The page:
Type of estrogen therapy influences heart fat deposition among postmenopausal women
Among healthy, postmenopausal women, hormone therapy with oral conjugated equine estrogens — compared with transdermal estradiol or no hormone therapy — may slow the adverse effects of heart fat accumulation on carotid intima-media thickness, according to an analysis of the KEEPS study published in Menopause.
“Consistent with our previous work within the Study of Women’s Health Across the Nation (SWAN), the current findings from the Kronos Early Estrogen Prevention Study (KEEPS) trial support a contribution of estrogen to the pathophysiological consequences of paracardial fat depot in midlife women,” Samar R. El Khoudary, PhD, MPH, BPharm, FAHA, associate professor of epidemiology at the Epidemiology Data Center, University of Pittsburgh, told Healio. “Within KEEPS, we found that the use of HT in recent menopausal women modifies the associations between paracardial fat and carotid intima-media thickness, a subclinical measure of atherosclerosis found to deteriorate in midlife women. The reported effect modification of HT use depends on the HT formulation and/or route of administration. Our results suggest that compared to transdermal estradiol, the use of oral conjugated equine estrogens may slow down the adverse impacts of paracardial fat on carotid intima-media thickness progression in recently menopausal women.”
El Khoudary and colleagues analyzed data from 467 women who were menopausal for an average of 1.8 years who participated in KEEPS, a randomized, placebo-controlled trial assessing the effects of 0.45 mg per day of oral conjugated equine estrogens (n = 140) and 50 µg per day of transdermal 17beta-estradiol (n = 144), compared with placebo (n = 183), on 48 months’ progression of carotid intima-media thickness (CIMT; mean age, 53 years; 78.2% white). Researchers used CT to measure epicardial adipose tissue, paracardial adipose tissue and CIMT at baseline and 48 months.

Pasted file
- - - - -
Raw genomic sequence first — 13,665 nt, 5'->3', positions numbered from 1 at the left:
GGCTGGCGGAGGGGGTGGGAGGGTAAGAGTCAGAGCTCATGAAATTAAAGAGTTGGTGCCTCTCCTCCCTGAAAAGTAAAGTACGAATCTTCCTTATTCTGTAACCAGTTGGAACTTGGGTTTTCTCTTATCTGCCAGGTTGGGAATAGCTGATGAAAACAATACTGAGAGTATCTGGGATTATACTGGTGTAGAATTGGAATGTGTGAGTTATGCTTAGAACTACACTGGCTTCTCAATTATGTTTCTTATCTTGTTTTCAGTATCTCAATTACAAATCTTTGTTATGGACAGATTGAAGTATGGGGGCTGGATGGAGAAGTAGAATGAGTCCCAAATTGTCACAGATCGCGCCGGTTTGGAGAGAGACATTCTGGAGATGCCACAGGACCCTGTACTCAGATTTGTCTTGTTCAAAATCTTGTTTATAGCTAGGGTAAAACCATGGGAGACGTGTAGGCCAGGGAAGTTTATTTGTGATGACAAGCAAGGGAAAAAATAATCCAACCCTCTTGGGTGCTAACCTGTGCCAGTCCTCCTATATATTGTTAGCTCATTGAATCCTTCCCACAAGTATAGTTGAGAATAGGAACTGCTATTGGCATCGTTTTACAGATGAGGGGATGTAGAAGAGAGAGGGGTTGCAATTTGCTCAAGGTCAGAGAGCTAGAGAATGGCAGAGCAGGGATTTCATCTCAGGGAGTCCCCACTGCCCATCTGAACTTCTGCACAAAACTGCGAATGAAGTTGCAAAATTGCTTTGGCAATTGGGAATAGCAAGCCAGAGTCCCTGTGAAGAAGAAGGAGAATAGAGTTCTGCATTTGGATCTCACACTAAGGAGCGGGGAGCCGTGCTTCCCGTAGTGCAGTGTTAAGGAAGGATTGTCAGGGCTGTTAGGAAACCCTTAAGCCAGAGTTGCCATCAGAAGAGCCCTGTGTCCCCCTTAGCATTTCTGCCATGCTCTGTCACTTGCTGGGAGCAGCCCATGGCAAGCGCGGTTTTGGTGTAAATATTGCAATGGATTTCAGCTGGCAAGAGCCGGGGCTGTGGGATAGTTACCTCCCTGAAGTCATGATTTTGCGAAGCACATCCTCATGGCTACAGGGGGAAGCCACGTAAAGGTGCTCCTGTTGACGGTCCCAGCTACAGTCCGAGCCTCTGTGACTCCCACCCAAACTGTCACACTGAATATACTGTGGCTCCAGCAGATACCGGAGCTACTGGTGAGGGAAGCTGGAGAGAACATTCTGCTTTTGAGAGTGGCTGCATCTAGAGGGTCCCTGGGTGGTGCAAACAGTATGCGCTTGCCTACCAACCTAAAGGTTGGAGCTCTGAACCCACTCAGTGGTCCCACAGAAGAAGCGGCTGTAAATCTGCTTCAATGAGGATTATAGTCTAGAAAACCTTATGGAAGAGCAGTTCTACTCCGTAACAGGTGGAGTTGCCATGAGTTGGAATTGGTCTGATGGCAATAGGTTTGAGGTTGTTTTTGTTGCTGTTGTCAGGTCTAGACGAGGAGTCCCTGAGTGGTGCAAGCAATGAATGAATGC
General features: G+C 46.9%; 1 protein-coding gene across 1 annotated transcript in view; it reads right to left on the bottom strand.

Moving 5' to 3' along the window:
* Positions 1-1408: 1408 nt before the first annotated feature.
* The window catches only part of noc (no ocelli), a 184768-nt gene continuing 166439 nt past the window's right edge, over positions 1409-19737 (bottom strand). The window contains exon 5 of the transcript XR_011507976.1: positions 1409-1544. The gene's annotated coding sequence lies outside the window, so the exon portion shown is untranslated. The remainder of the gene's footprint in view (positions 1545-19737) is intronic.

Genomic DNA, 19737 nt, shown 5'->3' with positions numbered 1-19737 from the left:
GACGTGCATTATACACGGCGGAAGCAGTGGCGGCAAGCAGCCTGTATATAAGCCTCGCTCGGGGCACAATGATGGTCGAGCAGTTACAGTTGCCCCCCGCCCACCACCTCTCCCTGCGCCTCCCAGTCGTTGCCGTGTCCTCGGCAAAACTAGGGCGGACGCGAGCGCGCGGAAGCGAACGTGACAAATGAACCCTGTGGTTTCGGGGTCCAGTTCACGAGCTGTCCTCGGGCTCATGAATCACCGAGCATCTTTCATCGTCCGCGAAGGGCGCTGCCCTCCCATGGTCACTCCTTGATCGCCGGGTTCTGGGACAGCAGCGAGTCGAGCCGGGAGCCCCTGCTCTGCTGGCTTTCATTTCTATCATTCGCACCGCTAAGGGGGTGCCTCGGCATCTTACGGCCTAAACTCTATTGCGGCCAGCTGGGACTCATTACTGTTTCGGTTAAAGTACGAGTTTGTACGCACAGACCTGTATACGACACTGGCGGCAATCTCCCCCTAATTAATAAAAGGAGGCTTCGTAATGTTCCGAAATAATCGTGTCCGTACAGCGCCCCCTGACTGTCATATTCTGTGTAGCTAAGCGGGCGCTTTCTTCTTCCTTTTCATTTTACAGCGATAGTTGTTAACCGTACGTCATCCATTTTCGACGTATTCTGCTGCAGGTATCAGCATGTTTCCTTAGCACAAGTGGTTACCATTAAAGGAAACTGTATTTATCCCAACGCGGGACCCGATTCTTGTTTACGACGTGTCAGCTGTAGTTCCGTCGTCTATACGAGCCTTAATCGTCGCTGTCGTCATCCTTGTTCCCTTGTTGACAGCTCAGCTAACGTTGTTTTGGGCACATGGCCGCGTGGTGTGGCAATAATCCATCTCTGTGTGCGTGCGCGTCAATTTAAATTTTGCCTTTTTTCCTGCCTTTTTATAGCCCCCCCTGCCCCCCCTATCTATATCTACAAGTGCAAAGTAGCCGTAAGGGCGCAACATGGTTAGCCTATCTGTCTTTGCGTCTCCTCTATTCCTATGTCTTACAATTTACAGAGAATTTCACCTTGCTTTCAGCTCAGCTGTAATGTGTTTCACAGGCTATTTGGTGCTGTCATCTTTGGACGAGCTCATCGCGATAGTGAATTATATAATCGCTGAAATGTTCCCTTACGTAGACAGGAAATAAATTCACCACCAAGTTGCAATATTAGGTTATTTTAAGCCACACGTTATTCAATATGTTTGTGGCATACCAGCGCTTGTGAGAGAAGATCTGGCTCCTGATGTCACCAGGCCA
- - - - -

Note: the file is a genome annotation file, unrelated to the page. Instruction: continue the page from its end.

At 48 months, mean overall CIMT progression across treatment arms was 33 µm. Progression did not differ by treatment group as reported previously, according to researchers; the geometric mean of 48-month CIMT progression was 31.9 µm for women assigned conjugated estrogens, 35.1 µm for women assigned transdermal 17beta-estradiol and 33 µm for women assigned placebo (P = .82).
Researchers found that 48-month changes in CIMT were not associated with either baseline epicardial adipose tissue or paracardial adipose tissue, or changes in epicardial adipose tissue or paracardial adipose tissue, with results persisting in fully adjusted analysis.
However, estimated CIMT progression based on changes in paracardial adipose tissue differed across the study groups in adjusted models (P = .04).
For women in the conjugated estrogens group, the estimated CIMT progression per 1 standard deviation increase in paracardial adipose tissue was 12.66 µm (95% CI, 1.8-23.52) lower than the estimated effect in the transdermal 17beta-estradiol group (P = .02), and was 10.09 µm (95% CI, 0.79-19.39) lower than the estimated effect for the placebo group (P = .03).
“Whether this beneficial impact on CIMT is due to use of conjugated equine estrogens or the oral route of administration is unclear and should be assessed in future studies,” the researchers wrote. – by Regina Schaffer
For more information:
Samar R. El Khoudary, PhD, MPH, BPharm, FAHA, can be reached at the Epidemiology Data Center, University of Pittsburgh, 4420 Bayard St., Suite 600, Pittsburgh, PA 15260; email: email@example.com.
Disclosures: The KEEPS trial was sponsored by Abbott Pharmaceuticals, The Aurora Foundation, Bayer HealthCare and Pfizer Pharmaceuticals. El Khoudary reports no relevant financial disclosures. Please see the study for all authors’ relevant financial disclosures.